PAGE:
In comparison, the VCDPA and CPA require contracts when a controller transfers personal data to processors. The VCDPA and CPA generally align their requirements although there are differences as discussed below. There also are many differences as compared to the CPRA’s requirements.

Continue Reading How do the CPRA, CPA & VCDPA treat data processing agreements?

Keypoint: The CPRA and CPA introduce the concept of dark patterns into state consumer data privacy laws although this area has come under increased attention recently with FTC enforcement actions and guidance, state attorneys general lawsuits, and class action litigation.

This is the seventh post in our ten-part weekly series comparing key provisions of the California Privacy Rights Act (CPRA), Colorado Privacy Act (CPA), and Virginia Consumer Data Protection Act (VCDPA). With the operative dates of these laws drawing near, we are exploring important distinctions between them. If you are not already subscribed to our blog, consider subscribing now to stay updated.

In this article, we analyze how each of these laws treats dark patterns. The CPRA and CPA both prohibit use of dark patterns to obtain consumer consent. The basic distinction between the CPRA and CPA is when they require consumer consent. The CPRA generally allows businesses to obtain consumer consent to circumvent certain consumer rights that have already been exercised. In comparison, the CPA requires consumer consent for the processing of sensitive data. The legal landscape will also likely continue to change and develop, as both laws may see additional rulemaking on this issue.

In contrast, the VCDPA does not directly address dark patterns although, in theory, the state Attorney General could still regulate dark patterns through the law’s definition of consent.

Finally, while the concept of dark patterns is new for the CPRA and CPA, it must be understood in the context of Federal Trade Commission (FTC) enforcement and guidance, state attorneys general lawsuits, and class action litigation.

In the below article, we first consider what constitutes a dark pattern and ongoing multi-layered enforcement regarding them. We then analyze the role of dark patterns in each of the three state privacy laws.

Continue Reading How do the CPRA, CPA & VCDPA treat dark patterns?

Keypoint: The requirements for recognizing opt-out preference signals for certain types of processing vary widely depending on which state laws apply.

This is the sixth post in our ten-part weekly series comparing key provisions of the California Privacy Rights Act (CPRA), Colorado Privacy Act (CPA), and Virginia Consumer Data Protection Act (VCDPA). With the operative dates of these laws drawing near, we are exploring important distinctions between them. If you are not already subscribed to our blog, consider subscribing now to stay updated.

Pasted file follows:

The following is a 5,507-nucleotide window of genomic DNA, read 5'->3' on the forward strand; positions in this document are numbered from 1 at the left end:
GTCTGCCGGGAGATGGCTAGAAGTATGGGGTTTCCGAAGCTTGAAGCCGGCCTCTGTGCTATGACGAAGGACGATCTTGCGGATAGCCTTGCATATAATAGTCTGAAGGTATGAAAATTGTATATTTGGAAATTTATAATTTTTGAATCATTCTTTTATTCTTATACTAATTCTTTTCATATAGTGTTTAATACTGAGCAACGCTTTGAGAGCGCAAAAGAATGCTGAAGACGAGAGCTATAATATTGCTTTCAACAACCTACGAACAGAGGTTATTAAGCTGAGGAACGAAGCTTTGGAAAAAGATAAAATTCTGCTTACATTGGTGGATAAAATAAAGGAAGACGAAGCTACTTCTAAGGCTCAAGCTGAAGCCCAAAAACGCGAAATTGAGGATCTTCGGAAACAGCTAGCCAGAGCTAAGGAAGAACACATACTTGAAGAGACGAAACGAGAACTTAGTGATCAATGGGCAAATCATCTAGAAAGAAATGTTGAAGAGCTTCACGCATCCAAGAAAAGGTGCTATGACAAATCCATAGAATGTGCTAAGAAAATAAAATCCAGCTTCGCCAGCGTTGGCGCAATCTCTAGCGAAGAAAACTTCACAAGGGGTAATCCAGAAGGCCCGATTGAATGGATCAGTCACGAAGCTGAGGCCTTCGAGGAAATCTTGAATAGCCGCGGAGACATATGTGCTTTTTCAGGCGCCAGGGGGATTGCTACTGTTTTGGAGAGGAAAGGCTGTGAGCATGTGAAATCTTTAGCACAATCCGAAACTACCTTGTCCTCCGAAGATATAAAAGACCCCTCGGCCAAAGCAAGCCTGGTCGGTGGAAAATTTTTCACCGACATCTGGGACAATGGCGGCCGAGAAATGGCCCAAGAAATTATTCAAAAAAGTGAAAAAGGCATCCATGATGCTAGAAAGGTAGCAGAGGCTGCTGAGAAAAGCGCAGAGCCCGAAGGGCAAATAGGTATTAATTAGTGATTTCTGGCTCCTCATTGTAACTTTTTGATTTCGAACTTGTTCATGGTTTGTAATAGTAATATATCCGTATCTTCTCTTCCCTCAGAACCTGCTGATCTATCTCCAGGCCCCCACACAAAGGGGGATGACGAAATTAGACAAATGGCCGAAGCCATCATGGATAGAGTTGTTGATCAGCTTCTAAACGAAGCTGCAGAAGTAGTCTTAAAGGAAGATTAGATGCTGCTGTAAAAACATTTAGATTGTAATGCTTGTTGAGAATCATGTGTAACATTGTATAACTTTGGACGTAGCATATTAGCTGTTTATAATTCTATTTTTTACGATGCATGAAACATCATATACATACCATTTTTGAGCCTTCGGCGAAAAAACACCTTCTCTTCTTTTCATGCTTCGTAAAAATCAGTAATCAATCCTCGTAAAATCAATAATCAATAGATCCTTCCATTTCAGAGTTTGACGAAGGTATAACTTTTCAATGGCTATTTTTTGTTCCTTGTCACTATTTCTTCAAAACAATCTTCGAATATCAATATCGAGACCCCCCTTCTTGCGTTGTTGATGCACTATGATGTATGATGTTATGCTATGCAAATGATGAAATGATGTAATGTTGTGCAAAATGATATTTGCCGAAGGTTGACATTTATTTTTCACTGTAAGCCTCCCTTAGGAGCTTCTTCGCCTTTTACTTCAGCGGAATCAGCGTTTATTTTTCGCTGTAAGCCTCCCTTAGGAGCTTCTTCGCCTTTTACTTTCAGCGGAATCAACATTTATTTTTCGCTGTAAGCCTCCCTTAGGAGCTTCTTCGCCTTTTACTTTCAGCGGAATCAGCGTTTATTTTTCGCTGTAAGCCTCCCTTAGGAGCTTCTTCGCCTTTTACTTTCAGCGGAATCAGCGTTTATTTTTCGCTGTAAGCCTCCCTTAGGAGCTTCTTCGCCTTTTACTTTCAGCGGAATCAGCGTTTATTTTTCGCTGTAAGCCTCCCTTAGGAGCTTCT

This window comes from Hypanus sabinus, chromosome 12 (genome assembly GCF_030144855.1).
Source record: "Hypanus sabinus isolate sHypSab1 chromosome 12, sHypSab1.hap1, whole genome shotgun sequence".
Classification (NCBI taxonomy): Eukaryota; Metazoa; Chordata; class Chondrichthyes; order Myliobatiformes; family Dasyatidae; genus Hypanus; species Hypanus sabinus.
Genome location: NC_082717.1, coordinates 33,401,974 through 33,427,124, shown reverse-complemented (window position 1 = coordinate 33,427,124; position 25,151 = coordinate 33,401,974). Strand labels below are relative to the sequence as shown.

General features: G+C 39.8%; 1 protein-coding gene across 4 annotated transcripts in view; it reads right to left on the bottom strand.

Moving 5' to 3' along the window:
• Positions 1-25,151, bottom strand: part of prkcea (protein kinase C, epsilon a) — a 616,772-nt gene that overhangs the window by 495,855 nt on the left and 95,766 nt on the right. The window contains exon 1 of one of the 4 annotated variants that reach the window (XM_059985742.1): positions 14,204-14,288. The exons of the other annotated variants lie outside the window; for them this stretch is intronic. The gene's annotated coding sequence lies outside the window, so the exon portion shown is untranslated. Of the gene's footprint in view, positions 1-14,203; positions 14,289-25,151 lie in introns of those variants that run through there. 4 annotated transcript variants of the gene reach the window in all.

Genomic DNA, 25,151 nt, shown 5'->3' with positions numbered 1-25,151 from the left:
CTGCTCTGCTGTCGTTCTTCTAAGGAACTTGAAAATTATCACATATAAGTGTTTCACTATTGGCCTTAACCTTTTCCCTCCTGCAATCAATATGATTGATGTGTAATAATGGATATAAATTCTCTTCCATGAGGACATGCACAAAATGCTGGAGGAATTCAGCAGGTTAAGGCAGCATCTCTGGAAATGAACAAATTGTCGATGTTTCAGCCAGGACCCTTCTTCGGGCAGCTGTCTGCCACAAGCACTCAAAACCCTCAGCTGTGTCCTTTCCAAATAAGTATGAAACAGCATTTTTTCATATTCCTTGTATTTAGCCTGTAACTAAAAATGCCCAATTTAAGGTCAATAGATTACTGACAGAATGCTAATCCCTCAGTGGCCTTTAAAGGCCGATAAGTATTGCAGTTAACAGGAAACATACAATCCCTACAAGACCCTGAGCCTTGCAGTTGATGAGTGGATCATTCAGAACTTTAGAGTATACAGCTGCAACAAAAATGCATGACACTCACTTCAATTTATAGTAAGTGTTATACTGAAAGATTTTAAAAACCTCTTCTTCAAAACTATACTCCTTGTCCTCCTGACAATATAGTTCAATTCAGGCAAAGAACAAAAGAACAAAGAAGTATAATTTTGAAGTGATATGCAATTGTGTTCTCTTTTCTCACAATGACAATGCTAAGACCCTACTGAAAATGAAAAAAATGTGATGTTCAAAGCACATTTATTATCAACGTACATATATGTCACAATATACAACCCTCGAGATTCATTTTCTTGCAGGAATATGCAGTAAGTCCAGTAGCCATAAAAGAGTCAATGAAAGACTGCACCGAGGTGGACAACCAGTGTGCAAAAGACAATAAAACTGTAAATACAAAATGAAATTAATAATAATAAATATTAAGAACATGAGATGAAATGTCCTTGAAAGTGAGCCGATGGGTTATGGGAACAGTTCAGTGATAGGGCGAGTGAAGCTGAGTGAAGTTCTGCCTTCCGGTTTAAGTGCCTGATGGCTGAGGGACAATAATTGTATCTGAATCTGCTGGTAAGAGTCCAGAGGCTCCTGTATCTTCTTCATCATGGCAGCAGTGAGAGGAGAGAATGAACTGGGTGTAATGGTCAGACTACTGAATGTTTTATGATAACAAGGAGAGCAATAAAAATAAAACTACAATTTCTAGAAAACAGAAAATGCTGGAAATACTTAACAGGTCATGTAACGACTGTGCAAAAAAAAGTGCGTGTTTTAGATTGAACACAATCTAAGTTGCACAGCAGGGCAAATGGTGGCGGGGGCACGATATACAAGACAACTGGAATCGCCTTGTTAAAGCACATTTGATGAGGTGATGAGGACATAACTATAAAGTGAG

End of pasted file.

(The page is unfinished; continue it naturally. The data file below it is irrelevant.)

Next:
In this article, we analyze how each of these laws treat opt-out preference signals. The California Consumer Privacy Act (CCPA), through its regulations, requires businesses to recognize such signals. However, the CPRA makes this an optional requirement. In contrast, Colorado will require controllers to recognize these signals as of July 1, 2024, whereas Virginia sits on the other end of the spectrum and does not require controllers to recognize them.

In the below article, we first discuss how California currently addresses this issue under the CCPA and how the CPRA will change those requirements. We then discuss Colorado’s approach.

Continue Reading How do the CPRA, CPA & VCDPA treat opt-out signals?

Keypoint: Organizations subject to these laws will need to determine whether they are engaging in “sales,” which can be a complex and multifaceted analysis given the statutes’ varying definitions and exemptions.

This is the fifth post in our ten-part weekly series comparing key provisions of the California Privacy Rights Act (CPRA), Colorado Privacy Act (CPA), and Virginia Consumer Data Protection Act (VCDPA). With the operative dates of these laws drawing near, we are exploring important distinctions between them. If you are not already subscribed to our blog, consider subscribing now to stay updated.

In this article, we analyze how each of these laws treat “sales” of personal information/data. The CPRA, CPA, and VCDPA all give consumers the right to opt-out of the sale of their personal information/data by businesses/controllers. Whether organizations need to provide this right is obviously dependent on whether they are selling personal data. That analysis, however, is complicated by the fact that the laws define “sale” differently and contain different exemptions. Reconciling the definitions and exemptions will be an important step for any organization complying with these laws.

In the below article, we analyze these issues by first comparing the definitions of sale under the three laws and then analyzing the various exemptions.

Continue Reading How do the CPRA, CPA & VCDPA treat sales?

Keypoint: California legislators introduced eight bills to amend or supplement the CPRA, including AB2891 that seeks to extend the employee and business-to-business exemptions, and AB2871 that seeks to make those exemptions indefinite.

Last week, California lawmakers proposed eight bills to amend or supplement the California Privacy Rights Act (CPRA).

AB2871 and AB2891, both filed by Assembly Member Low on February 18, 2022, would extend the employee and business-to-business exemptions either indefinitely (AB2871) or until January 1, 2026 (AB2891). Both exemptions are currently set to sunset on January 1, 2023. The filing of these bills was first reported by Jennifer Ruehr. Whether either of these bills has a chance at passing remains to be seen.

Continue Reading CPRA Update: Multiple Bills Filed, Including Proposals to Extend the Employee and B2B Exemptions